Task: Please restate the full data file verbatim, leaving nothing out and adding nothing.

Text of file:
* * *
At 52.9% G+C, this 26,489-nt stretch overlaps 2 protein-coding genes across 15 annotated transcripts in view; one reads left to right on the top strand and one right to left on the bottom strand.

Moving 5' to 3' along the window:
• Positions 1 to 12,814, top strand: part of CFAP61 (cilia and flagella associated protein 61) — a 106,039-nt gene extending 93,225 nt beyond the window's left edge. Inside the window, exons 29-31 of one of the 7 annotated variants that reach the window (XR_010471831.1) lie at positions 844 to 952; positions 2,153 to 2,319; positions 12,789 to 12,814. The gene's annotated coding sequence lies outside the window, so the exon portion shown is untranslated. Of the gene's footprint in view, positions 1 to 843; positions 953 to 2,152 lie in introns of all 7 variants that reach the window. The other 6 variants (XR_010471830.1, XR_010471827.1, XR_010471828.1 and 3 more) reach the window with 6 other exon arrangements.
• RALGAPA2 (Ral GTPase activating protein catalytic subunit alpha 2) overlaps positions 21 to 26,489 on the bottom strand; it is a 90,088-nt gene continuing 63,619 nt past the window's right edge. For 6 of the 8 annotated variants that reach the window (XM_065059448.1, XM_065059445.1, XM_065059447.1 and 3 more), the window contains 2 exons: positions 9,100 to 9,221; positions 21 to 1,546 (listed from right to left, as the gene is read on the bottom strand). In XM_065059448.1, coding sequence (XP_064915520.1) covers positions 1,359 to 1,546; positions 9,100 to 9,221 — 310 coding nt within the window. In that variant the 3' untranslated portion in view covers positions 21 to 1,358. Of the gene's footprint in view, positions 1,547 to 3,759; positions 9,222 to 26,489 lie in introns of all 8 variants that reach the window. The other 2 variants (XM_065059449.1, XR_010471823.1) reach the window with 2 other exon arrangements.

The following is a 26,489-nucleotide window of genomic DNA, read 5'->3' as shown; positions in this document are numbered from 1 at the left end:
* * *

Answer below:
At 52.9% G+C, this 26,489-nt stretch overlaps 2 protein-coding genes across 15 annotated transcripts in view; one reads left to right on the top strand and one right to left on the bottom strand.

Moving 5' to 3' along the window:
• Positions 1 to 12,814, top strand: part of CFAP61 (cilia and flagella associated protein 61) — a 106,039-nt gene extending 93,225 nt beyond the window's left edge. Inside the window, exons 29-31 of one of the 7 annotated variants that reach the window (XR_010471831.1) lie at positions 844 to 952; positions 2,153 to 2,319; positions 12,789 to 12,814. The gene's annotated coding sequence lies outside the window, so the exon portion shown is untranslated. Of the gene's footprint in view, positions 1 to 843; positions 953 to 2,152 lie in introns of all 7 variants that reach the window. The other 6 variants (XR_010471830.1, XR_010471827.1, XR_010471828.1 and 3 more) reach the window with 6 other exon arrangements.
• RALGAPA2 (Ral GTPase activating protein catalytic subunit alpha 2) overlaps positions 21 to 26,489 on the bottom strand; it is a 90,088-nt gene continuing 63,619 nt past the window's right edge. For 6 of the 8 annotated variants that reach the window (XM_065059448.1, XM_065059445.1, XM_065059447.1 and 3 more), the window contains 2 exons: positions 9,100 to 9,221; positions 21 to 1,546 (listed from right to left, as the gene is read on the bottom strand). In XM_065059448.1, coding sequence (XP_064915520.1) covers positions 1,359 to 1,546; positions 9,100 to 9,221 — 310 coding nt within the window. In that variant the 3' untranslated portion in view covers positions 21 to 1,358. Of the gene's footprint in view, positions 1,547 to 3,759; positions 9,222 to 26,489 lie in introns of all 8 variants that reach the window. The other 2 variants (XM_065059449.1, XR_010471823.1) reach the window with 2 other exon arrangements.

The following is a 26,489-nucleotide window of genomic DNA, read 5'->3' as shown; positions in this document are numbered from 1 at the left end: